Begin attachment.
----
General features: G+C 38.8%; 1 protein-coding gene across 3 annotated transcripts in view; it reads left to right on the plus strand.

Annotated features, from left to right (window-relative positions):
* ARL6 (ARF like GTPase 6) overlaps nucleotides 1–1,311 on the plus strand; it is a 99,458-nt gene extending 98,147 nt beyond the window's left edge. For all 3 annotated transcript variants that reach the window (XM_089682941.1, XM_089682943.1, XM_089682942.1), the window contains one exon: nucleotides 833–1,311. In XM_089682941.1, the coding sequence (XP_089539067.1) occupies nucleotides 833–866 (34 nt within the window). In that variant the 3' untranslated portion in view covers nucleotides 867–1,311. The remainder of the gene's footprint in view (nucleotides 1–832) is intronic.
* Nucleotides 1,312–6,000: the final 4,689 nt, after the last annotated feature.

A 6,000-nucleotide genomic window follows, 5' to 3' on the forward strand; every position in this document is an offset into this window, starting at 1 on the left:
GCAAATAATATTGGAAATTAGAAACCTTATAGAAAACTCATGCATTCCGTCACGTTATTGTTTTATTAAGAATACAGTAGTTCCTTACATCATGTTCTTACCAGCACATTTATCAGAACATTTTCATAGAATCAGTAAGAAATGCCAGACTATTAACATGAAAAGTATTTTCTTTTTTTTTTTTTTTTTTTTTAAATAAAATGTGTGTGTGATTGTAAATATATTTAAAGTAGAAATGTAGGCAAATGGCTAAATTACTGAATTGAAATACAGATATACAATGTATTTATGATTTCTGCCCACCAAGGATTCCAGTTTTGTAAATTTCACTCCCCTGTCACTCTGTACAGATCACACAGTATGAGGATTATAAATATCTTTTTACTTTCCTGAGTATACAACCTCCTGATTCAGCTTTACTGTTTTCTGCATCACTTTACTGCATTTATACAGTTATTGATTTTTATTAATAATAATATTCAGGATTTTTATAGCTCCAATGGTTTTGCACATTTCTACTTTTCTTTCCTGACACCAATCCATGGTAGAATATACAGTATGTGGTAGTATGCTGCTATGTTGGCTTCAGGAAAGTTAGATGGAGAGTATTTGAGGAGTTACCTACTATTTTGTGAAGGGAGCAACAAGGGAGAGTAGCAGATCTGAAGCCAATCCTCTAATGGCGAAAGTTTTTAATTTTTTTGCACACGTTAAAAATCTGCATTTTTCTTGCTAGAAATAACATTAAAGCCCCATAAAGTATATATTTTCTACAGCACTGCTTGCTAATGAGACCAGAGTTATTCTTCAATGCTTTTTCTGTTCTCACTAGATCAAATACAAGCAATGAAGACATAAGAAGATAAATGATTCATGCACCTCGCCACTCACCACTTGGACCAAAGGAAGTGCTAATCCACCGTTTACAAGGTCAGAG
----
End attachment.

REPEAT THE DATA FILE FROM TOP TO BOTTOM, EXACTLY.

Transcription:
General features: G+C 38.8%; 1 protein-coding gene across 3 annotated transcripts in view; it reads left to right on the plus strand.

Annotated features, from left to right (window-relative positions):
* ARL6 (ARF like GTPase 6) overlaps nucleotides 1–1,311 on the plus strand; it is a 99,458-nt gene extending 98,147 nt beyond the window's left edge. For all 3 annotated transcript variants that reach the window (XM_089682941.1, XM_089682943.1, XM_089682942.1), the window contains one exon: nucleotides 833–1,311. In XM_089682941.1, the coding sequence (XP_089539067.1) occupies nucleotides 833–866 (34 nt within the window). In that variant the 3' untranslated portion in view covers nucleotides 867–1,311. The remainder of the gene's footprint in view (nucleotides 1–832) is intronic.
* Nucleotides 1,312–6,000: the final 4,689 nt, after the last annotated feature.

A 6,000-nucleotide genomic window follows, 5' to 3' on the forward strand; every position in this document is an offset into this window, starting at 1 on the left:
GCAAATAATATTGGAAATTAGAAACCTTATAGAAAACTCATGCATTCCGTCACGTTATTGTTTTATTAAGAATACAGTAGTTCCTTACATCATGTTCTTACCAGCACATTTATCAGAACATTTTCATAGAATCAGTAAGAAATGCCAGACTATTAACATGAAAAGTATTTTCTTTTTTTTTTTTTTTTTTTTTAAATAAAATGTGTGTGTGATTGTAAATATATTTAAAGTAGAAATGTAGGCAAATGGCTAAATTACTGAATTGAAATACAGATATACAATGTATTTATGATTTCTGCCCACCAAGGATTCCAGTTTTGTAAATTTCACTCCCCTGTCACTCTGTACAGATCACACAGTATGAGGATTATAAATATCTTTTTACTTTCCTGAGTATACAACCTCCTGATTCAGCTTTACTGTTTTCTGCATCACTTTACTGCATTTATACAGTTATTGATTTTTATTAATAATAATATTCAGGATTTTTATAGCTCCAATGGTTTTGCACATTTCTACTTTTCTTTCCTGACACCAATCCATGGTAGAATATACAGTATGTGGTAGTATGCTGCTATGTTGGCTTCAGGAAAGTTAGATGGAGAGTATTTGAGGAGTTACCTACTATTTTGTGAAGGGAGCAACAAGGGAGAGTAGCAGATCTGAAGCCAATCCTCTAATGGCGAAAGTTTTTAATTTTTTTGCACACGTTAAAAATCTGCATTTTTCTTGCTAGAAATAACATTAAAGCCCCATAAAGTATATATTTTCTACAGCACTGCTTGCTAATGAGACCAGAGTTATTCTTCAATGCTTTTTCTGTTCTCACTAGATCAAATACAAGCAATGAAGACATAAGAAGATAAATGATTCATGCACCTCGCCACTCACCACTTGGACCAAAGGAAGTGCTAATCCACCGTTTACAAGGTCAGAG